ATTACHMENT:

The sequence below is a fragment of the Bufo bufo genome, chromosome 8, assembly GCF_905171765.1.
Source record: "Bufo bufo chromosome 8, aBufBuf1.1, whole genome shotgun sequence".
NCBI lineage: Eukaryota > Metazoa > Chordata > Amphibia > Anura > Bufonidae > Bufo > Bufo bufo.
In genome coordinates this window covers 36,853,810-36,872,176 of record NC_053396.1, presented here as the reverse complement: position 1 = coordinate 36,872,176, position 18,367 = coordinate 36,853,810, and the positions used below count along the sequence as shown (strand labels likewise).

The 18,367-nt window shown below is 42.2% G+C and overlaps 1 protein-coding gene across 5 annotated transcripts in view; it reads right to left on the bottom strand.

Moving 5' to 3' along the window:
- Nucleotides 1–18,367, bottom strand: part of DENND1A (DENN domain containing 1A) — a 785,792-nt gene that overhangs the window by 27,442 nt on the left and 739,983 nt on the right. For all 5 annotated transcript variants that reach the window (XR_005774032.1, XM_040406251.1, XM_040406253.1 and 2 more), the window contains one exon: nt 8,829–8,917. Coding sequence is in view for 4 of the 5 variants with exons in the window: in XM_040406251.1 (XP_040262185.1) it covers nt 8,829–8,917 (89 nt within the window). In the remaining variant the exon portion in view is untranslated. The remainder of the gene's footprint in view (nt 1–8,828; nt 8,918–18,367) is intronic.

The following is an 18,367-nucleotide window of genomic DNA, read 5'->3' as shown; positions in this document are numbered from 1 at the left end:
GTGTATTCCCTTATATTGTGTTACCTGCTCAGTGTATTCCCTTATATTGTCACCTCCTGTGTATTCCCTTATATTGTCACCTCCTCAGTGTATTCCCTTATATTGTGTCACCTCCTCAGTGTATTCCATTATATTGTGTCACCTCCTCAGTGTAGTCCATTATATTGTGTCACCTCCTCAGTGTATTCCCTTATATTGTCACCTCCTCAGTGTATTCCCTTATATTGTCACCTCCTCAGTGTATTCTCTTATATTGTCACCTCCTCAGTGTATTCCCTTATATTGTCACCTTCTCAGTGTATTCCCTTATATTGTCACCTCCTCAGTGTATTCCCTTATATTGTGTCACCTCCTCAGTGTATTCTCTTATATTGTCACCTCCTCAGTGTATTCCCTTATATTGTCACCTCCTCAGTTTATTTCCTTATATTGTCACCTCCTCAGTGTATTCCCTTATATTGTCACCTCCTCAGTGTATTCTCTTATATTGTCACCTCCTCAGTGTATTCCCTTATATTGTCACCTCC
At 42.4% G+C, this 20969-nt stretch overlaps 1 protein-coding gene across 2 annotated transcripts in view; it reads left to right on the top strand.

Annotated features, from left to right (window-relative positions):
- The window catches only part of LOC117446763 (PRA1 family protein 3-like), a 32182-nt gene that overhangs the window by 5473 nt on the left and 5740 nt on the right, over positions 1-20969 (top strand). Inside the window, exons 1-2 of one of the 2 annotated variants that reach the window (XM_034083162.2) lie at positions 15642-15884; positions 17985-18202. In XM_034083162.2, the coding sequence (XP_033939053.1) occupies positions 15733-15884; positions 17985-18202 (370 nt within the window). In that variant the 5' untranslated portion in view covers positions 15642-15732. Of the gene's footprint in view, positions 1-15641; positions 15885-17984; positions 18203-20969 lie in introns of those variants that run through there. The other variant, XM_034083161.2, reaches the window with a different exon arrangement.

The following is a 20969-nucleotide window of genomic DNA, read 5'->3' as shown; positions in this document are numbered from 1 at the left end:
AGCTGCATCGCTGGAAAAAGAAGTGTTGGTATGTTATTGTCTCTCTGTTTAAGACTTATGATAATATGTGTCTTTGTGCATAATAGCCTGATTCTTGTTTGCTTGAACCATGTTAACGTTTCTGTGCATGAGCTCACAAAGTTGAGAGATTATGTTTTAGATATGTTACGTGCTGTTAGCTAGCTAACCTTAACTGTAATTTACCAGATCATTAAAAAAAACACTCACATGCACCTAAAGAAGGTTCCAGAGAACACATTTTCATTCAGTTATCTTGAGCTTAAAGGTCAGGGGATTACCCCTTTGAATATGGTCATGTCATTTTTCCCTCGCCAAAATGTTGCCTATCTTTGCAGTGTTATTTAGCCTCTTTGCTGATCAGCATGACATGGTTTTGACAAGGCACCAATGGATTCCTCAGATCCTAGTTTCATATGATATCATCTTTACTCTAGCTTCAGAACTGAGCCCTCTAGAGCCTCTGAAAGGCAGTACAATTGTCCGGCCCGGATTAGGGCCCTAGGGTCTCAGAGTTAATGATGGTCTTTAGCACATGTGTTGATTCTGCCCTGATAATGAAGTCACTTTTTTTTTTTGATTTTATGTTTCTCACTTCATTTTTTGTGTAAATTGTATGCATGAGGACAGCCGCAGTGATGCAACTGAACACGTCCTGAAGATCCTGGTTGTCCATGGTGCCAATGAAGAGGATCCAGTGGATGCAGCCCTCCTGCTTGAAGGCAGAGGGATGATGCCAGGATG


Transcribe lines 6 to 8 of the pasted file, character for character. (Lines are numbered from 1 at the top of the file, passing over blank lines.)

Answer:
Moving 5' to 3' along the window:
- Nucleotides 1–18,367, bottom strand: part of DENND1A (DENN domain containing 1A) — a 785,792-nt gene that overhangs the window by 27,442 nt on the left and 739,983 nt on the right. For all 5 annotated transcript variants that reach the window (XR_005774032.1, XM_040406251.1, XM_040406253.1 and 2 more), the window contains one exon: nt 8,829–8,917. Coding sequence is in view for 4 of the 5 variants with exons in the window: in XM_040406251.1 (XP_040262185.1) it covers nt 8,829–8,917 (89 nt within the window). In the remaining variant the exon portion in view is untranslated. The remainder of the gene's footprint in view (nt 1–8,828; nt 8,918–18,367) is intronic.

The following is an 18,367-nucleotide window of genomic DNA, read 5'->3' as shown; positions in this document are numbered from 1 at the left end: